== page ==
Natural, Medical & Surgical Treatment of Endometriosis Infertility
Endometriosis (endo) is a common condition that affects up to 10% of all women globally. But most people do not realize this condition’s impact on a significant proportion of women. Endometriosis and pregnancy complications are a common coincidence. Up to 50% of women with infertility have endo.
Endometriosis and pregnancy can be problematic for patients. And sometimes, endometriosis treatments are needed to conceive. Keep reading to learn more about fertility options for women with endo.
Read More: How Does Endometriosis Cause Infertility?
Lack of Evidence-Based Research Stalls Treatment Options
Endometriosis is sometimes like the elephant in the room that no one wants to discuss or do enough research. However, that needs to change because endometriosis is often a disabling condition, and people should know about it. Not only does this condition impact the patient’s quality of life, but it also affects the potential for some of these patients to have a family. This situation can affect a marriage, other family members, a partner, etc.
Options for treating women with endometriosis and pregnancy issues can be natural, medical, surgical, or surgery-assisted. Let’s review the latest fertility treatments and courses of action for women affected by endometriosis. First, we will briefly discuss how endometriosis and pregnancy are related.
Can You Get Pregnant with Endometriosis?
Getting pregnant with endometriosis is not always easy, but it’s a reality for most patients who have the condition and want to conceive. It’s important to emphasize that the body can and still does get pregnant. There are things such as an endometriosis diet that might help. Let’s look at the good numbers. Up to 70%, according to some studies, of women with mild to moderate endometriosis will become pregnant without medical intervention.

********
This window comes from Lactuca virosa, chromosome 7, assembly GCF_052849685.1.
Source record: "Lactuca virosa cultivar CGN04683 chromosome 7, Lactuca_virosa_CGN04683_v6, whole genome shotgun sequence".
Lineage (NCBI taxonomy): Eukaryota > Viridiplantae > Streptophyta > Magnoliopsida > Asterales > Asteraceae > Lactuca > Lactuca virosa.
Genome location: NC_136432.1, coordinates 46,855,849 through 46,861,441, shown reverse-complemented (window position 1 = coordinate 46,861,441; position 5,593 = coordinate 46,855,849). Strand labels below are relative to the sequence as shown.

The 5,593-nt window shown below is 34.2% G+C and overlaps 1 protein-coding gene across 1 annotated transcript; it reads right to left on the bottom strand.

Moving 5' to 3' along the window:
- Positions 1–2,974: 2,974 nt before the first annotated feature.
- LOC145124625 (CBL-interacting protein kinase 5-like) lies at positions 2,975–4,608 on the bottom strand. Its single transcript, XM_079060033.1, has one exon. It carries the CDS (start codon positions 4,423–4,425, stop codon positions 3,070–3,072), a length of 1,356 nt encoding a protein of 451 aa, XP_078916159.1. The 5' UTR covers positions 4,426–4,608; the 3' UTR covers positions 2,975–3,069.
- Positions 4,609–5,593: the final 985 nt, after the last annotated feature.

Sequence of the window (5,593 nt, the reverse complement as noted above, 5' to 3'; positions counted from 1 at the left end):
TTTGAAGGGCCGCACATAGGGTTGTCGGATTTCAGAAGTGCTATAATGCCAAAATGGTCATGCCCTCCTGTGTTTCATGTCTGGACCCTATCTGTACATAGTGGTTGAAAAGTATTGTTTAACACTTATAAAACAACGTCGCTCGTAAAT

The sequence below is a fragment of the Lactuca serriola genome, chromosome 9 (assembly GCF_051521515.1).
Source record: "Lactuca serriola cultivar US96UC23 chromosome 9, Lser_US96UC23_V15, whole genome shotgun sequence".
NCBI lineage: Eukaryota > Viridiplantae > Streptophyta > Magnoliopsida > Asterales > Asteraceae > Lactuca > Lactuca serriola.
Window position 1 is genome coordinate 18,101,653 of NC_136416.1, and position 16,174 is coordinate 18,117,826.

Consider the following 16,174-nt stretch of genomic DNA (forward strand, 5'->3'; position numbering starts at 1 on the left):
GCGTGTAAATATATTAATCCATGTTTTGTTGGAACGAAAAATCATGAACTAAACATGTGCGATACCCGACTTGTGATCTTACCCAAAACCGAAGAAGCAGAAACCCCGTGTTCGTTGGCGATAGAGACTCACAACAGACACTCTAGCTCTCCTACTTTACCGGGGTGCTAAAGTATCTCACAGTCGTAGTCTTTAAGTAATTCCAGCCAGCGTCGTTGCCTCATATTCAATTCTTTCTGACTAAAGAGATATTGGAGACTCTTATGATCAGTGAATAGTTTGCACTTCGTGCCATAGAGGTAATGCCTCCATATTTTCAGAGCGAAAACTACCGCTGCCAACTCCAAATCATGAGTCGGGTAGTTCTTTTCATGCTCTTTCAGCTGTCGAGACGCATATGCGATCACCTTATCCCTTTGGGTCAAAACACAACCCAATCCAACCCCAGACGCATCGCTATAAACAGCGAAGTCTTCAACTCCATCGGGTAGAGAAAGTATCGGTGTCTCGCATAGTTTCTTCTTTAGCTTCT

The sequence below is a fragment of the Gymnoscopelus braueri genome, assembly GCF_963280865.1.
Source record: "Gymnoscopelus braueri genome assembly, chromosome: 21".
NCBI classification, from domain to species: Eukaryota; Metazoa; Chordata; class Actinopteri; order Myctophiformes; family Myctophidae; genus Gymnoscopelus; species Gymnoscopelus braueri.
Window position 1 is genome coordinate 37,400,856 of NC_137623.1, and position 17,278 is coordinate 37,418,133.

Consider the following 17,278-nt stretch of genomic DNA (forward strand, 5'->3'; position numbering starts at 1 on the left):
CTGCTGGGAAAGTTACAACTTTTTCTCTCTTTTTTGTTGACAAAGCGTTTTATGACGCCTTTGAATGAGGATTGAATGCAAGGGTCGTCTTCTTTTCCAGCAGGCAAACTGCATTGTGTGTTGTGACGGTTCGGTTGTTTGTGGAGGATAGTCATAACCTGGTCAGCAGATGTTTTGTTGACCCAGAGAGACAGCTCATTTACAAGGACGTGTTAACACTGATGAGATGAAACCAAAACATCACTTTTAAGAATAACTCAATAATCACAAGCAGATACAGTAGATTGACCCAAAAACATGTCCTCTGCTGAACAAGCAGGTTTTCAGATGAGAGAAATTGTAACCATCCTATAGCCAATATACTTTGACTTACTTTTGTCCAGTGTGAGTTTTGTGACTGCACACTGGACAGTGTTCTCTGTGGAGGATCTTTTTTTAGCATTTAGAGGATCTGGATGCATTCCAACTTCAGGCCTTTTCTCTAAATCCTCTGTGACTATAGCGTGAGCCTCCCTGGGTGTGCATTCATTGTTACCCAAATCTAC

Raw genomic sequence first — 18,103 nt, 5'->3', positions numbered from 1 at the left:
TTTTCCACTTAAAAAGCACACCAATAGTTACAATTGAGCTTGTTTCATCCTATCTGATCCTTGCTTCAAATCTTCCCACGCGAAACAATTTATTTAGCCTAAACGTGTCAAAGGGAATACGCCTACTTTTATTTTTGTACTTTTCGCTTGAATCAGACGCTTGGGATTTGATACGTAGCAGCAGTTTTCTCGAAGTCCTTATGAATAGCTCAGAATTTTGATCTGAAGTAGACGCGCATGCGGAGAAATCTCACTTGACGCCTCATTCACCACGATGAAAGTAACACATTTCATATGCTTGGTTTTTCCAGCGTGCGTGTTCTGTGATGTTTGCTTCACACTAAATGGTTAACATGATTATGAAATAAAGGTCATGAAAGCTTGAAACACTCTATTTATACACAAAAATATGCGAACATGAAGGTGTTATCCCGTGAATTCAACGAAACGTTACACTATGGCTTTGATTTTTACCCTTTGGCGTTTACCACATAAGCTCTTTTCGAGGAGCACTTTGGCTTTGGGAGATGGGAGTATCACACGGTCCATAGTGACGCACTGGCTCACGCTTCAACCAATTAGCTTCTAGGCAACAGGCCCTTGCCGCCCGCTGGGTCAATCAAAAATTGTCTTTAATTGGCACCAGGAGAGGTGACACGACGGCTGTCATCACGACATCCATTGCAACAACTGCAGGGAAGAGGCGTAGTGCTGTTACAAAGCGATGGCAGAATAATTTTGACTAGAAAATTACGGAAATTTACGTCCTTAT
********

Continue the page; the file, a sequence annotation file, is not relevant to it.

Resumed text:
Statistics show that about 75% of women with severe endometriosis (stage III/IV) will conceive if they desire. Two-thirds of those pregnancies occurred naturally, and one-third with the help of the endometriosis fertility treatment.
If you have endometriosis and are having troubles getting or maintaining a pregnancy, and you wish to carry full-term, here are some medical options that may interest you:
- Freeze some eggs: Your ovarian reserve of eggs can decline due to endometriosis. Therefore, some endo specialists recommend preserving your eggs in case you wish to conceive later. Just note that this can be an expensive option.
- Superovulation and intrauterine insemination (SO-IUI): If you have normal fallopian tubes, mild endometriosis, and a partner with healthy sperm, this might be the best choice for you.
- Fertility medications: Doctors can prescribe medications to produce up to two or three mature eggs. There are also progestin injections that are often used to help fertility issues.
- Frequent ultrasounds: If a person is trying to get pregnant, they may go in for frequent ultrasounds to identify when the eggs are most mature. At that time, a doctor can insert the partner’s collected sperm.
- In-Vitro Fertilization (IVF): This treatment involves the extraction of the egg and sperm. The egg is fertilized outside the body and then implanted into the uterus.
Endometriosis Surgery For Infertility
Many women with endometriosis do become pregnant without medical assistance. However, studies suggest that endometriosis surgery does help a woman to become pregnant without difficulty.
- Removal of endometriosis tissue: Evidence shows that pregnancy rates improve if the endometriosis tissues are removed surgically.
- Removal of tissue or large endometriosis cysts: Large cysts and tissue accumulation can contribute to infertility. Removing these can help the patient conceive.
- Routine follow-up: Women with endometriosis often have cysts that relapse after treatment. It is crucial to complete follow-up visits and possibly have complementary surgeries down the road.
How Your Stage of Endometriosis Impacts Fertility
A diagnosis of endometriosis is a heavy thing to take in, primarily since it’s known to impact a woman’s reproductive organs. Studies have shown that the extent of endometriosis present during laparoscopy correlates with fertility.
Do You Have Concerns About Endometriosis and Fertility?
We want to hear from you. What is your biggest concern about the fertility impact of endometriosis? Or does it concern you at all? Leave your answers in the comments below. If you need medical attention that is not emergent, be sure to find a vetted endometriosis specialist who is familiar with the disease and modern treatments.